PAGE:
A group of major tech companies announced its support for the new NSA reform bill introduced by Senator Patrick Leahy (D-Vt) on Tuesday. Reform Government Surveillance, an organization created by tech companies specifically to push for NSA surveillance reform, responded positively to the USA Freedom Act, as the new bill is titled. RGS is made up of Google, Apple, Facebook, Microsoft, Twitter, AOL, Yahoo, LinkedIn and Dropbox.
“This bill will help restore trust in the Internet by ending the government’s bulk Internet metadata collection and increasing transparency around U.S. surveillance practices,” the group said in a statement.
It’s quite an improvement from the group’s response to the version of the bill passed by the House of Representatives, which the group alleged left unaddressed some serious problems they had with the NSA and its practices.
“[T]he version that just passed the House of Representatives could permit bulk collection of Internet “metadata” (e.g. who you email and who emails you), something that the Administration and Congress said they intended to end,” the group wrote in a letter to the Senate last month. “Moreover, while the House bill permits some transparency, it is critical to our customers that the bill allow companies to provide even greater detail about the number and type of government requests they receive for customer information.”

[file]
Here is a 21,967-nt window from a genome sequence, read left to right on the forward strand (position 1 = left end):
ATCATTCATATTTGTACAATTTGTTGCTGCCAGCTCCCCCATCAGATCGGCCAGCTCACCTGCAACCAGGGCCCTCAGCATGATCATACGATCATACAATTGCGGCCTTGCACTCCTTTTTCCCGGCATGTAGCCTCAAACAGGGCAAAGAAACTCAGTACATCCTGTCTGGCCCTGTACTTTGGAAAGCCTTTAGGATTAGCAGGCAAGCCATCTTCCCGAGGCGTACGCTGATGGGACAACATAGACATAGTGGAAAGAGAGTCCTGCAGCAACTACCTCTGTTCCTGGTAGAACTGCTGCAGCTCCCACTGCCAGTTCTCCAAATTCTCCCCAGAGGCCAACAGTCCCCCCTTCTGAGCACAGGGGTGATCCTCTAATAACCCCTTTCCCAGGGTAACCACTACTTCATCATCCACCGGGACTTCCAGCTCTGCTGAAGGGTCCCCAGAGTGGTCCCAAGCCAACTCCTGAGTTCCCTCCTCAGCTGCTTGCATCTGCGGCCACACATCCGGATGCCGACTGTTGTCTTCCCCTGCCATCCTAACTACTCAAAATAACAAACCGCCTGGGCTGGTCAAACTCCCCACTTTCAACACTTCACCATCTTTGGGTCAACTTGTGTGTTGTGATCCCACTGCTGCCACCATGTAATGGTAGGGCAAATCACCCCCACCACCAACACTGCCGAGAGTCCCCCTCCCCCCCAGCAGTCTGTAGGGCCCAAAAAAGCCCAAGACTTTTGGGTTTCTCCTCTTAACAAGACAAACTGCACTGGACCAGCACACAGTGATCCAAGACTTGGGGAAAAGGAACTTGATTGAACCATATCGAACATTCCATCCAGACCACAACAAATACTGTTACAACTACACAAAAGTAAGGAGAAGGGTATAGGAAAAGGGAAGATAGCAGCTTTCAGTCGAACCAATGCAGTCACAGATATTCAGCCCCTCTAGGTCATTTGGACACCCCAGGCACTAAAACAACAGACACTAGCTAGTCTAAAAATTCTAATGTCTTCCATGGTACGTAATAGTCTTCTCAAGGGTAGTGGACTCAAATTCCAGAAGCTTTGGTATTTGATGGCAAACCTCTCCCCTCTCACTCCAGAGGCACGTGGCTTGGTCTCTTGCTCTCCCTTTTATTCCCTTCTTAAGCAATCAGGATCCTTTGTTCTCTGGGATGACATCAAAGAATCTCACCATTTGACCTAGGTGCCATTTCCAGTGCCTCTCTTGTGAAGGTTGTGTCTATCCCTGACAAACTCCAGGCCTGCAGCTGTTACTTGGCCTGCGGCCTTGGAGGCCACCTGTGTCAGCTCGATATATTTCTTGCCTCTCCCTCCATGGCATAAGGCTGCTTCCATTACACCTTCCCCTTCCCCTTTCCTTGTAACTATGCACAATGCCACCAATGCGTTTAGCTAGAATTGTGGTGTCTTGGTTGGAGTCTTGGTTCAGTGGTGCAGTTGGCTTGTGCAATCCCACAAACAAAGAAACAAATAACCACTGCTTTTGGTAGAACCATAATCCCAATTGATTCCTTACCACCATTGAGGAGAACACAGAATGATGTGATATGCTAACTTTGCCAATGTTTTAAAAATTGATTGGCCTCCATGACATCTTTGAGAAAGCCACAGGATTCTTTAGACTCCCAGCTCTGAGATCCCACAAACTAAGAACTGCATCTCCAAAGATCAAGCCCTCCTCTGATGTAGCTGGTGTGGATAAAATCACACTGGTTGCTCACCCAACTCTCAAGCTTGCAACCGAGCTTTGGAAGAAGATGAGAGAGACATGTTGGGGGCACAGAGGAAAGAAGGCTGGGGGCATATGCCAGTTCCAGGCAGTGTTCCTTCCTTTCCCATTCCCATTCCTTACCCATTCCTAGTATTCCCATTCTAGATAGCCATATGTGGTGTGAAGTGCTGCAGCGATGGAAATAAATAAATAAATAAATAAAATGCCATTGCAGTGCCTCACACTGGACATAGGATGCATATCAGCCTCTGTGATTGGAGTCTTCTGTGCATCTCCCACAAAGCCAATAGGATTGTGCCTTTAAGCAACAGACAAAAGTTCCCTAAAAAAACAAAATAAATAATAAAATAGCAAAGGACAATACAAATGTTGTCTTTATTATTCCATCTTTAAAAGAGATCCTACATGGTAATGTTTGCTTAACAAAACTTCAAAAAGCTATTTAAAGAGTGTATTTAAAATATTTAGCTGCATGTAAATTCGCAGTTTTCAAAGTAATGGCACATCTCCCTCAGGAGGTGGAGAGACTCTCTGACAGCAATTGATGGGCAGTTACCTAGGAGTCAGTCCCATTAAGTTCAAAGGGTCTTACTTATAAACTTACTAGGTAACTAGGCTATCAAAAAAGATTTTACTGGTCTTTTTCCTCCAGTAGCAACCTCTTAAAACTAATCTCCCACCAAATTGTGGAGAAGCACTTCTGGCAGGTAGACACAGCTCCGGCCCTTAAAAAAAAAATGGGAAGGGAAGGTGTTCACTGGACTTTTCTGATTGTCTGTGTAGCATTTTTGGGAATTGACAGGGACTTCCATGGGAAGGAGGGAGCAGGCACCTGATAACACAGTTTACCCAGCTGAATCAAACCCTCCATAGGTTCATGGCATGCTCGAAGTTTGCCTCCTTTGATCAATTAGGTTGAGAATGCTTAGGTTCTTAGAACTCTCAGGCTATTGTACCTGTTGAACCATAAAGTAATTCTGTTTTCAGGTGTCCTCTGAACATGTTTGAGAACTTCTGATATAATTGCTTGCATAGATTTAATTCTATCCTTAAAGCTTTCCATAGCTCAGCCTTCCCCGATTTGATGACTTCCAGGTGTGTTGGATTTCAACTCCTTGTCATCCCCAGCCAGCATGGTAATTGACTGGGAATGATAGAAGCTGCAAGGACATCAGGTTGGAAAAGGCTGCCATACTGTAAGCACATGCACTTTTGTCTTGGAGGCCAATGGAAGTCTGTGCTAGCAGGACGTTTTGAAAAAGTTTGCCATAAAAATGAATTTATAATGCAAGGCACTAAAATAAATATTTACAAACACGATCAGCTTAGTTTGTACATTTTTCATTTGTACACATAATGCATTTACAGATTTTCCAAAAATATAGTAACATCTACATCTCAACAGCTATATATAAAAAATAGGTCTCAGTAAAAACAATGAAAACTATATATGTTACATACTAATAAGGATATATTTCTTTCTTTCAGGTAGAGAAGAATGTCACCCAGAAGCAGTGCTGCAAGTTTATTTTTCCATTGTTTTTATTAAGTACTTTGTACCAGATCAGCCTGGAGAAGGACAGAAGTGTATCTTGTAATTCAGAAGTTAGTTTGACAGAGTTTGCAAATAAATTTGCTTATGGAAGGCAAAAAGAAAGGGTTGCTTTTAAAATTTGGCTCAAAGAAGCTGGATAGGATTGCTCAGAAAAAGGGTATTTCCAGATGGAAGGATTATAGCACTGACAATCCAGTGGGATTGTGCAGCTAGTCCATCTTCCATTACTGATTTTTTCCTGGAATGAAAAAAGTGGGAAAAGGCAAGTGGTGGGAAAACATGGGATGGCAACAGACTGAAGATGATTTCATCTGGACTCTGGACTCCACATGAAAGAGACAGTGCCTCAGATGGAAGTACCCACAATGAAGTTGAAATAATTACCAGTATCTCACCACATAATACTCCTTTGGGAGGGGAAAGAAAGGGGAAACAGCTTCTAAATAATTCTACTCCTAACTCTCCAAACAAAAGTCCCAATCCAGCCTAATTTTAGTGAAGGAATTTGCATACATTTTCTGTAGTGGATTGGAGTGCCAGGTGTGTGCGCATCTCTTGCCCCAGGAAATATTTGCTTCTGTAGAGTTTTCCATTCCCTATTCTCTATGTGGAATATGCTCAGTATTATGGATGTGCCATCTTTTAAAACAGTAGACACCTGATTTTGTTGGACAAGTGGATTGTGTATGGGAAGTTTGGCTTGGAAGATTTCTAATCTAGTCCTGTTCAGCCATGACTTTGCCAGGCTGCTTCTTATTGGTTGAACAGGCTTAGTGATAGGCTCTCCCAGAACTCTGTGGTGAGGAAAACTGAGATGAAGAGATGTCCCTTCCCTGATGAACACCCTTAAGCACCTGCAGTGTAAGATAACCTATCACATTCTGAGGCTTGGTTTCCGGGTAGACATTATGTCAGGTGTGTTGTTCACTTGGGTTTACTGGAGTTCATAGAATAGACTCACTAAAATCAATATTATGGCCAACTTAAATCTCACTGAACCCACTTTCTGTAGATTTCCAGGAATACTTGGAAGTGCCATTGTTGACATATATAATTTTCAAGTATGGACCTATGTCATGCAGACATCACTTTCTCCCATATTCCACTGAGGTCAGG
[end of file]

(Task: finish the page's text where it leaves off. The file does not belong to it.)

The Senate bill on the other hand, would stop bulk data collection and make the requirements for collecting and looking at surveillance data more stringent. It would create a special advocate position in the Foreign Intelligence Surveillance Court and raise the bar for evidence before performing surveillance. It would also end the metadata collection from phone calls, one of the first and biggest stories to come out of former NSA contractor Edward Snowden’s leaks.
“If enacted, this bill would represent the most significant reform of government surveillance authorities since Congress passed the USA PATRIOT Act 13 years ago,” Leahy said in a statement. “This is an historic opportunity, and I am grateful that the bill has the support of the administration, a wide range of privacy and civil liberties groups, and the technology industry.”
As Leahy noted, he got plenty of input from a wide range of stakeholders while putting the bill together. As it is, the bill has support from consumer and civil liberties groups like the ACLU and the Information Technology Industry Council, many of whom had denounced the House bill as too watered down to be at all effective.
There’s going to be plenty of debate in the Senate before the bill is voted on, but it may carry some bipartisan support from Republicans like Rand Paul who have spoken out against NSA surveillance. Of course, even if it passes the Senate, it will have to deal with the House before becoming law. How much compromise there can be between the two versions of the bill before it loses the support of RGS and other groups will be a tricky line for supportive lawmakers to find. Still, there’s no denying that the bill is great news for tech companies who have been loud advocates of NSA reform.